A gay flamingo couple in Edinburgh’s zoo has taken under their wings a wee flamingo chick after its parents have abandoned it.
The wee fluffy flamingo chick was rejected after being knocked out of the nest by its parents, only to be saved and happily adopted by the gay flamingo couple.
Senior bird keeper Nick Dowling told The Mirror: “We weren’t short of drama in the flamingo flock this year.
“When the first egg arrived the parenting couple got really excited and accidentally knocked it off the nest – their natural instinct was then to abandon the egg.
“We don’t usually intervene with our flamingo flock but as this was our first egg since 2010, we carefully picked it up and placed it back on the nest.
“Luckily, one of our same sex male couples went straight onto the nest, fostered the egg and raised it as their own.”
Flamingos are native to South America and although their numbers are recorded at around 300,000, the are listed as “near threatened” due to habitat loss and hunting.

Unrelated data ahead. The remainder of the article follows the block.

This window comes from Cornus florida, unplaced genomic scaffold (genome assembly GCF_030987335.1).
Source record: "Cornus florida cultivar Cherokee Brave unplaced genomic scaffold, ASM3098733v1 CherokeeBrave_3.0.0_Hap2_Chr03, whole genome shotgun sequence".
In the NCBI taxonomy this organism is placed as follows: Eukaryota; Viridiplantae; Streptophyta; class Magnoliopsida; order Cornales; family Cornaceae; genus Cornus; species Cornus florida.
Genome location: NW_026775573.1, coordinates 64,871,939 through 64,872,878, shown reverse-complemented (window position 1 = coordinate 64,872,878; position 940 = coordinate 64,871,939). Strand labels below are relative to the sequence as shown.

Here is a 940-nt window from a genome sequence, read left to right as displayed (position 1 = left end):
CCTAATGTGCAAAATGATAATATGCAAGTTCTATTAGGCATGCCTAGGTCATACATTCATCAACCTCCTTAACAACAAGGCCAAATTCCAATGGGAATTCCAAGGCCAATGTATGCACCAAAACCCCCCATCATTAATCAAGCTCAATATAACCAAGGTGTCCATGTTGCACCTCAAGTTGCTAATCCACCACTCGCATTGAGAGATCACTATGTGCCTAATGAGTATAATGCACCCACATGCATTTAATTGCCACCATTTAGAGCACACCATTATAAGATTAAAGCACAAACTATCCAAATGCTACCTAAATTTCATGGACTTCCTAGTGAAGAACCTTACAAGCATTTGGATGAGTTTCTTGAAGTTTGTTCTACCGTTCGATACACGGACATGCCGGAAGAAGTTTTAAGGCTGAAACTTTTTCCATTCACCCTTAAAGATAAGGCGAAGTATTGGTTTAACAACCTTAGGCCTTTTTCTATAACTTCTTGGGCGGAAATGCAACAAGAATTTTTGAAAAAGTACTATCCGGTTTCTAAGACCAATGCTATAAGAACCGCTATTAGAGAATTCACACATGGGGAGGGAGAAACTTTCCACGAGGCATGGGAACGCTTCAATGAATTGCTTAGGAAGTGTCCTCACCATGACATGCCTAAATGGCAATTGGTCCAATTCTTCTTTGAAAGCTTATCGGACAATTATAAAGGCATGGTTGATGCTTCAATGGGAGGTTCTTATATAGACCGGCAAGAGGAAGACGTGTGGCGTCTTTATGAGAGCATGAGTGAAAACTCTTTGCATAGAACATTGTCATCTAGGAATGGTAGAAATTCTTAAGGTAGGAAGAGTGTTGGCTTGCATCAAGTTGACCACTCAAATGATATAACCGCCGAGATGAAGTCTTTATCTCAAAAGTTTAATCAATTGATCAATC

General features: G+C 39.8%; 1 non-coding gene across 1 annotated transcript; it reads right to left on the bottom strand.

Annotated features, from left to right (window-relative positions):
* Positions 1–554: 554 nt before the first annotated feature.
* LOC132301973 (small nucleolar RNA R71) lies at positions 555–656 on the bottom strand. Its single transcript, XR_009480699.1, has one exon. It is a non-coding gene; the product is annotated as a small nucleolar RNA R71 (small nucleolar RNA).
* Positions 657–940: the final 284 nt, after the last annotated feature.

Colin Oulton, team leader at the zoo’s bird section, said: “This year has been good for us so far.
“We’ve had five chicks and it’s the first time we’ve bred since 2010. We are obviously delighted.
“We’ve been able to utilise these male male bonds and it’s working out fairly well. Male male pairs are equally able to rear youngsters.”
An estimated one-quarter of all black swans pairings are of males same-sex couples, studies have shown that 10 to 15 percent of female western gulls, and same-sex pairings and behaviours have been documented in penguins, mallards and vultures.
As of 1999, nearly 1,500 species, ranging from primates to gut worms, have been observed engaging in same-sex behaviours; this is well documented in about 500 species.